Tag Archives: Dum Dum Girls

This Week’s Essential Releases: Hip-Hop, Post-Punk, Experimental Soul, and More

7 essential

Welcome to Seven Essential Releases, our weekly roundup of the best music on Bandcamp. Each week, we’ll recommend six new albums that were released between last Friday and this Friday, plus pick an older LP from the stacks that you may have missed.

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Kristin Kontrol’s Pop Reinvention

Kristin Welchez as Kristin Kontrol
photo by Jimmy Fontaine

“I’m ready to just make art as myself. Dee Dee is a part of me, no doubt. But Kristin Kontrol is the whole shebang.”—Kristin Welchez

Reinvention is the mother of pop music. Musical stagnation is synonymous with creative death, and the mark of a good artist is the ability to push themselves beyond their comfort zone. Kristin Welchez, aka Dee Dee Penny of the acclaimed garage band Dum Dum Girls, knows this, and has executed an impressive about-face with X-Communicate, her first record as Kristin Kontrol.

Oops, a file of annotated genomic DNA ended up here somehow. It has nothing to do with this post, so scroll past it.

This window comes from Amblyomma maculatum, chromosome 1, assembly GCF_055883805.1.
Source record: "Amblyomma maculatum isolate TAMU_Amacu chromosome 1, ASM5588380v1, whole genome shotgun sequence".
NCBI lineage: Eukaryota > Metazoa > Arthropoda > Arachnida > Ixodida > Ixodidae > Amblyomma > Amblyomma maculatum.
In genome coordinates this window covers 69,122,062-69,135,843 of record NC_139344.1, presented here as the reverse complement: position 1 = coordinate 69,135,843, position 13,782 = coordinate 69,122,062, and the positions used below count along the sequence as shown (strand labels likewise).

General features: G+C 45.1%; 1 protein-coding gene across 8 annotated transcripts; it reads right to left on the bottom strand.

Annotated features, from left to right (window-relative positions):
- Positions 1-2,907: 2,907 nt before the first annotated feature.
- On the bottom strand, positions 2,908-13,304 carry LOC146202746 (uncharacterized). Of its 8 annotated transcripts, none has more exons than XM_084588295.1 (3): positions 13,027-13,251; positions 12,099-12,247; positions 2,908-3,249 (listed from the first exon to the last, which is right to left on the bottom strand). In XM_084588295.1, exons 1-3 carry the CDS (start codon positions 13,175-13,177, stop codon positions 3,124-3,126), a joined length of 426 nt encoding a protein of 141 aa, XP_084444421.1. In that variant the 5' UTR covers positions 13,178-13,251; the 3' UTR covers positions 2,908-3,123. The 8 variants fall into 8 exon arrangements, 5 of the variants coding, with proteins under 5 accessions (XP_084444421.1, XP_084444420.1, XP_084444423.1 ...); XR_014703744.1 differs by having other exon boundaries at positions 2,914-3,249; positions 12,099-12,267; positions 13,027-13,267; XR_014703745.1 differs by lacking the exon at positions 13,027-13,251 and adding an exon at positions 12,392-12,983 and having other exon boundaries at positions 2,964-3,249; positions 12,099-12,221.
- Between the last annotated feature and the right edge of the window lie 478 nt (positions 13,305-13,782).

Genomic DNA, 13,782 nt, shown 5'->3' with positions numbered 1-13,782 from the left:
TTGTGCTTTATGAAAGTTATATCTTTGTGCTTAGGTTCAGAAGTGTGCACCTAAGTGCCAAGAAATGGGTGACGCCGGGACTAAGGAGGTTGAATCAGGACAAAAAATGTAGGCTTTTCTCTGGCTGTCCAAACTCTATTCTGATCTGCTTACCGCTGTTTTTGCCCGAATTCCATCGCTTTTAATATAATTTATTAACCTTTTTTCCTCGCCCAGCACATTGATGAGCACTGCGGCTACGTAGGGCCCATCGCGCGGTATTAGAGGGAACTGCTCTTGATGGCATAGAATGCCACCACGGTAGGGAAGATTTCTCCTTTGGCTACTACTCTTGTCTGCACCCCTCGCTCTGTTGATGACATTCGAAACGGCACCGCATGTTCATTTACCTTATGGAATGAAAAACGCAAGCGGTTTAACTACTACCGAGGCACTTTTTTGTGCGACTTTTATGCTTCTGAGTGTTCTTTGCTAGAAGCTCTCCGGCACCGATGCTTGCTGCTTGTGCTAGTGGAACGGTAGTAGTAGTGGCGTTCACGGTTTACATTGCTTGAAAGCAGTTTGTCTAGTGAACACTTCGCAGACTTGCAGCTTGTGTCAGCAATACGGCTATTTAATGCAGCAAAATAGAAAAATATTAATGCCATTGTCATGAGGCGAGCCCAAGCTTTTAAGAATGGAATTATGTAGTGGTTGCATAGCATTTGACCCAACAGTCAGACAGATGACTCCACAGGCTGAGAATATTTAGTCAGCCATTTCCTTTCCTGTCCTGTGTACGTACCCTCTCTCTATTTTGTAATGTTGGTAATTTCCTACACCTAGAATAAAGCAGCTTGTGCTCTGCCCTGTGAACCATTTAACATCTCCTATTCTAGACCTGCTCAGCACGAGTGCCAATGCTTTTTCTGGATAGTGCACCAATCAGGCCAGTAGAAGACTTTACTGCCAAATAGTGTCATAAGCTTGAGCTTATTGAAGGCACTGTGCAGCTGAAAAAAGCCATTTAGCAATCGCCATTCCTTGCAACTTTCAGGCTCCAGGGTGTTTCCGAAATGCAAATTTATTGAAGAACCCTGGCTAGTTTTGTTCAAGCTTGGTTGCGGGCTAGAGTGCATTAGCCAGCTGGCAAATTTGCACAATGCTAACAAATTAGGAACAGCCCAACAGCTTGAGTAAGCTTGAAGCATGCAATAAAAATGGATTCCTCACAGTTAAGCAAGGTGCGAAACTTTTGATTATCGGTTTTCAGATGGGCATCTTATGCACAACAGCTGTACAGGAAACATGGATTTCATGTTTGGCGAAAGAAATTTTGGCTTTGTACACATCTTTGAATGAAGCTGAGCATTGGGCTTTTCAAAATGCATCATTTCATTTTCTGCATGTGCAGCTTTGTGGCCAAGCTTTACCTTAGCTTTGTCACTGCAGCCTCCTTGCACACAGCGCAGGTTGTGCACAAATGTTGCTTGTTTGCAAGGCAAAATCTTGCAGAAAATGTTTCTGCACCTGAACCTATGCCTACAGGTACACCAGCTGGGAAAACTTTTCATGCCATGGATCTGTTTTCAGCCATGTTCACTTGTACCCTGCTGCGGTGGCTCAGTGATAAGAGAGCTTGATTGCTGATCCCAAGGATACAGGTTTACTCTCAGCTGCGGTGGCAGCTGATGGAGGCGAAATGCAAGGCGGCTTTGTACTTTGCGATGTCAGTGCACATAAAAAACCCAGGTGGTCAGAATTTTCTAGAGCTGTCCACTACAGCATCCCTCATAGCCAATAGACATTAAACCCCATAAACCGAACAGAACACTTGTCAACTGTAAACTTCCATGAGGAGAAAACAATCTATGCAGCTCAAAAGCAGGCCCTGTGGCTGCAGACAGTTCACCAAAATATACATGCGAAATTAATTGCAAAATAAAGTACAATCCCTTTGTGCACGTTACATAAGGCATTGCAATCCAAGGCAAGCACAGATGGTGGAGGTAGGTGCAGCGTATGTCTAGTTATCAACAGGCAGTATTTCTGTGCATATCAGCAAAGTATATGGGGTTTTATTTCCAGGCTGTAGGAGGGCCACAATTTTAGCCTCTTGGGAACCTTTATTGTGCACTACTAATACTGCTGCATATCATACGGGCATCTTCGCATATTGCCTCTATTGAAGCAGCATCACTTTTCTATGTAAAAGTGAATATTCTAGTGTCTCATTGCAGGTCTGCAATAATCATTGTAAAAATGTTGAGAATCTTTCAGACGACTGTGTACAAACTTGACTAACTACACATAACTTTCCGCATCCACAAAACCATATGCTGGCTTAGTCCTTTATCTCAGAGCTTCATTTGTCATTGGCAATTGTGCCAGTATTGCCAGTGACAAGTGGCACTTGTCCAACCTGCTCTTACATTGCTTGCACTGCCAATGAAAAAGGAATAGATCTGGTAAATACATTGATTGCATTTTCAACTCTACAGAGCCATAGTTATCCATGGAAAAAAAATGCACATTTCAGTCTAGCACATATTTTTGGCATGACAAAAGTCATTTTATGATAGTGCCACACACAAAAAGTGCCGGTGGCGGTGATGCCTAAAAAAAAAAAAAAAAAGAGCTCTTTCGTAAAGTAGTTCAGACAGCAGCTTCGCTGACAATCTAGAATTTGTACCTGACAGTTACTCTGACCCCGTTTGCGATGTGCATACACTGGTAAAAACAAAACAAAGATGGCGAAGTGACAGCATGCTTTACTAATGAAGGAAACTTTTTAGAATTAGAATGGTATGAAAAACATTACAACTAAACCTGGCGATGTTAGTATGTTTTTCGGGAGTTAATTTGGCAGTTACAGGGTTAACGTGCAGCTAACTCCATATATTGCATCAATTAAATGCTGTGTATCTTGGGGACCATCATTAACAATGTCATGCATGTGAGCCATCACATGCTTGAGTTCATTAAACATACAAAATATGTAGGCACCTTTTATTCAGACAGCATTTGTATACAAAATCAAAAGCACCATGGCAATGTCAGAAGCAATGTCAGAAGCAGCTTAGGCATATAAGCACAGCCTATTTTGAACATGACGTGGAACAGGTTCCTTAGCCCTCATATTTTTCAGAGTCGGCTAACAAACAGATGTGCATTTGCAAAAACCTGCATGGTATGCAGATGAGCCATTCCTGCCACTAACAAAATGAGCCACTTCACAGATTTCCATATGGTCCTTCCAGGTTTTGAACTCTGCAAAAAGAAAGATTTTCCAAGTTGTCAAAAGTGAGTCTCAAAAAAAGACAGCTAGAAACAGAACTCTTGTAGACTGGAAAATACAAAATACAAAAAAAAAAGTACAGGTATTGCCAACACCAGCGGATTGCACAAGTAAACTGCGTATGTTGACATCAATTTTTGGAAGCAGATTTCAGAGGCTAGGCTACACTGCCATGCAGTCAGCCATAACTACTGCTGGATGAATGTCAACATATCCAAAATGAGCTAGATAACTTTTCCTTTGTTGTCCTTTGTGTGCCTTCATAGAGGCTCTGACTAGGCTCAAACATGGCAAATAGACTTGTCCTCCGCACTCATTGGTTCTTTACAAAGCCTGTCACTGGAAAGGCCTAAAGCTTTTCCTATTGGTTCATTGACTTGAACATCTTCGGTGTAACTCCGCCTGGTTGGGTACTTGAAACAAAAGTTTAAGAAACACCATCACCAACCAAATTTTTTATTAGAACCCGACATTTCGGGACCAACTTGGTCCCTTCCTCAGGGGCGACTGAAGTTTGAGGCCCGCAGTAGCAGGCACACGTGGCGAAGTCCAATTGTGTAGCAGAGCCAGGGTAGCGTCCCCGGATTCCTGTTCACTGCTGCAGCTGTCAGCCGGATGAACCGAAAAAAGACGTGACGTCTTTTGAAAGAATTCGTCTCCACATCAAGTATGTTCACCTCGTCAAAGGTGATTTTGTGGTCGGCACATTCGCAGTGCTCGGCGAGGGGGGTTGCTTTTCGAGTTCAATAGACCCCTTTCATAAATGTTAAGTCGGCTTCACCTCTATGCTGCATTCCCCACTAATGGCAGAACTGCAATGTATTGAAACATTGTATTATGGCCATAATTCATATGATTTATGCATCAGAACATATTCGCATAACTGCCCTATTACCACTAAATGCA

Trading the deep, dark, ’60s-inspired haze of her old band for shiny, emotional electro-pop, Welchez inhabits a completely new identity as Kristin Kontrol—that of a fully-realized pop star. “I went into the writing of this album knowing that I wasn’t going to make a record that would sit comfortably in Dum Dum territory,” she says. “I’d reached my threshold of being in a garage band, and it was just really obvious that releasing X-Communicate under the Dum Dum Girls name would do a disservice to the legacy of that band. I needed to start fresh. Calling it ’Kristin Kontrol’ was one of those random, last-minute ideas that seemed like destiny the moment I uttered it.”

Kristin Welchez as Kristin Kontrol

While both Dum Dum Girls and Kristin Kontrol are Welchez’s creations, and her stamp as a writer of passionate, lovelorn lyrics is apparent throughout, the projects couldn’t be more different. On X-Communicate, Dum Dum Girls’ forlorn guitars and howling feedback are replaced by ’80s synths, drum pads, saxophones, and Peter Hook-style basslines. “I loved the commercial pop of the ’80s,” Welchez says“and bringing in a more overt pop element was definitely a nod to those influences. But I also wanted to utilize modern production. So I may have used ’80s freestyle drums, or ’70s Kraut leads, or shoegaze guitar, or a ’90s pop-reggae piano, but the songs aren’t overwhelmingly any one of those things.”

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